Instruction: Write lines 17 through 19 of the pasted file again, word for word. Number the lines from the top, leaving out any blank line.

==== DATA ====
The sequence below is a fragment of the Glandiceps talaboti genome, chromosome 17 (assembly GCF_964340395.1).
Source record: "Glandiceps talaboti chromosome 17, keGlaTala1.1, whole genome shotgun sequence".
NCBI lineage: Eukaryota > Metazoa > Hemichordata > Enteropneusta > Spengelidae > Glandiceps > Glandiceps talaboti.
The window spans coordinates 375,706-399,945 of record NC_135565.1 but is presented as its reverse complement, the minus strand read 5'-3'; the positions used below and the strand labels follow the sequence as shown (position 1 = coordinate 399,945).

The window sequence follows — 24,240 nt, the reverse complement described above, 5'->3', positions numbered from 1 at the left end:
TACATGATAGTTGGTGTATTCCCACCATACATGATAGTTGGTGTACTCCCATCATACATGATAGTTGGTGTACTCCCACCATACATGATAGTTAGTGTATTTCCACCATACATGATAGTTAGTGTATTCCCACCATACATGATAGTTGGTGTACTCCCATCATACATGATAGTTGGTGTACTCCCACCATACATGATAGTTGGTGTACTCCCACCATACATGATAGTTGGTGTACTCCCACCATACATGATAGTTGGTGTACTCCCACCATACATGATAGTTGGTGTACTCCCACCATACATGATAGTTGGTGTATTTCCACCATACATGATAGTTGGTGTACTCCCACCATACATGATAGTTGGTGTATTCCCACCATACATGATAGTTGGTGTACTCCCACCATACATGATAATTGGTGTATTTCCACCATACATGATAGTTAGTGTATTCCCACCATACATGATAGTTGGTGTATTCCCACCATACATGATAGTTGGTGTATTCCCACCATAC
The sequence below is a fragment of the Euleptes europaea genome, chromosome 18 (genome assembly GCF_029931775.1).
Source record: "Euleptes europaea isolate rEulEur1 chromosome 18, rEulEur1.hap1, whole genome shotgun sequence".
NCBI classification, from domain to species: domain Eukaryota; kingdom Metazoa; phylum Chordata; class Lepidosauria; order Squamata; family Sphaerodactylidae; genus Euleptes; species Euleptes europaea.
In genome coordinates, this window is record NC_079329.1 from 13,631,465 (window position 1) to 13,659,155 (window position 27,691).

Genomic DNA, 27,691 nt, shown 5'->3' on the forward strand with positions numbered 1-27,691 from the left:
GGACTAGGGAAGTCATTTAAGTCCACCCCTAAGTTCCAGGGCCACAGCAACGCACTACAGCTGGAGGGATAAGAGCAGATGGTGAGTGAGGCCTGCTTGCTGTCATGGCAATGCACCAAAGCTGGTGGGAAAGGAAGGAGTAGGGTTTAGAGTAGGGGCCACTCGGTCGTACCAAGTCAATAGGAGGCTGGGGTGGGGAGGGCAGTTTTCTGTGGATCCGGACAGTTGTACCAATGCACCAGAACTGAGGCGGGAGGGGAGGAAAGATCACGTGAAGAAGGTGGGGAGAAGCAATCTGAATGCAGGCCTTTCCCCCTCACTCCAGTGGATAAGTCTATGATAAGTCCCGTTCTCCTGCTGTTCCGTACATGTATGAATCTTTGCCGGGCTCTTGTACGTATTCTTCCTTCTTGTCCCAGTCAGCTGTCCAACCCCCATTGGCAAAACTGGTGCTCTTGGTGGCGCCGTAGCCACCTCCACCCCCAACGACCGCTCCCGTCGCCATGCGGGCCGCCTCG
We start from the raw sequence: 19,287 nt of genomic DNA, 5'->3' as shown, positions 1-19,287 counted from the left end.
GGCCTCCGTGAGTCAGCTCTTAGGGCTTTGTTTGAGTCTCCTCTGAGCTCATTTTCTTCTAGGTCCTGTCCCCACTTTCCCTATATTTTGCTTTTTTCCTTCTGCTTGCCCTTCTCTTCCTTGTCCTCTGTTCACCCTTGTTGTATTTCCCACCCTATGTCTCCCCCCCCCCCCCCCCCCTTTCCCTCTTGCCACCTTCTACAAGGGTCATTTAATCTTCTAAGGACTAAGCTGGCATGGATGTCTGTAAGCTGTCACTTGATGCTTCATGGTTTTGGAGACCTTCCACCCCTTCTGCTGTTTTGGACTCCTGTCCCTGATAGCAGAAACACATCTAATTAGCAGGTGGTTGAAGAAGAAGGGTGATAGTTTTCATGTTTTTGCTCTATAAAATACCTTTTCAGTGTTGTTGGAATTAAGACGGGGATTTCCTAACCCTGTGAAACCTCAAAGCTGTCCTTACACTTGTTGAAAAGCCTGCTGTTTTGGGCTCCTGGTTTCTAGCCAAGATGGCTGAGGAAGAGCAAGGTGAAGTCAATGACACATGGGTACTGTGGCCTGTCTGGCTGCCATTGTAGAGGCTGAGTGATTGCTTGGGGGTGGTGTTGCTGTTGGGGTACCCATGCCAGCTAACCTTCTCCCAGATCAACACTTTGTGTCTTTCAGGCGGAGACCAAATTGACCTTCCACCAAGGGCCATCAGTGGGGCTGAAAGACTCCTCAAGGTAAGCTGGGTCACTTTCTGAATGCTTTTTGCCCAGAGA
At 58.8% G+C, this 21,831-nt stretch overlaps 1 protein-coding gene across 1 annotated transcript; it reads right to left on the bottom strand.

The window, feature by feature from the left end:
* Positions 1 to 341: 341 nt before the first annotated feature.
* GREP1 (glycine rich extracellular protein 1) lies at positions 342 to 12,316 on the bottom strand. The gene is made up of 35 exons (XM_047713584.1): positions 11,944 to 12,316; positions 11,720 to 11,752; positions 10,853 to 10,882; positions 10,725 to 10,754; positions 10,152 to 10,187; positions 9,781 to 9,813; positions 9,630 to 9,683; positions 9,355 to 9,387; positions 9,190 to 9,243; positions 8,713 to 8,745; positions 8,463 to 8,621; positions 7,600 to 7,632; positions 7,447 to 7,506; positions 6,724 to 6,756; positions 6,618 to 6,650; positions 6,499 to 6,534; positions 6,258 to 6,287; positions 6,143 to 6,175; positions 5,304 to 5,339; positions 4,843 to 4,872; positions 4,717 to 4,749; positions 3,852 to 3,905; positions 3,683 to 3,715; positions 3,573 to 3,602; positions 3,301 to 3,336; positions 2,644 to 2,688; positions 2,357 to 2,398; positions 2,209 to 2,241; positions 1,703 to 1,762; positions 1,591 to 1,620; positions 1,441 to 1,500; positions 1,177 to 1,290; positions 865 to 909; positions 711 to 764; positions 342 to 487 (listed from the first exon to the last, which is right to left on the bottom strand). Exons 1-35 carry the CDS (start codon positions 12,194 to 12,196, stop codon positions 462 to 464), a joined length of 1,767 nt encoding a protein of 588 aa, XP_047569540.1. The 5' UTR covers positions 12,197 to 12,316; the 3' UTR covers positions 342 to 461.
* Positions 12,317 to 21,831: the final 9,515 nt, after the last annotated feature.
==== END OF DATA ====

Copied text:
* Positions 1 to 341: 341 nt before the first annotated feature.
* GREP1 (glycine rich extracellular protein 1) lies at positions 342 to 12,316 on the bottom strand. The gene is made up of 35 exons (XM_047713584.1): positions 11,944 to 12,316; positions 11,720 to 11,752; positions 10,853 to 10,882; positions 10,725 to 10,754; positions 10,152 to 10,187; positions 9,781 to 9,813; positions 9,630 to 9,683; positions 9,355 to 9,387; positions 9,190 to 9,243; positions 8,713 to 8,745; positions 8,463 to 8,621; positions 7,600 to 7,632; positions 7,447 to 7,506; positions 6,724 to 6,756; positions 6,618 to 6,650; positions 6,499 to 6,534; positions 6,258 to 6,287; positions 6,143 to 6,175; positions 5,304 to 5,339; positions 4,843 to 4,872; positions 4,717 to 4,749; positions 3,852 to 3,905; positions 3,683 to 3,715; positions 3,573 to 3,602; positions 3,301 to 3,336; positions 2,644 to 2,688; positions 2,357 to 2,398; positions 2,209 to 2,241; positions 1,703 to 1,762; positions 1,591 to 1,620; positions 1,441 to 1,500; positions 1,177 to 1,290; positions 865 to 909; positions 711 to 764; positions 342 to 487 (listed from the first exon to the last, which is right to left on the bottom strand). Exons 1-35 carry the CDS (start codon positions 12,194 to 12,196, stop codon positions 462 to 464), a joined length of 1,767 nt encoding a protein of 588 aa, XP_047569540.1. The 5' UTR covers positions 12,197 to 12,316; the 3' UTR covers positions 342 to 461.
* Positions 12,317 to 21,831: the final 9,515 nt, after the last annotated feature.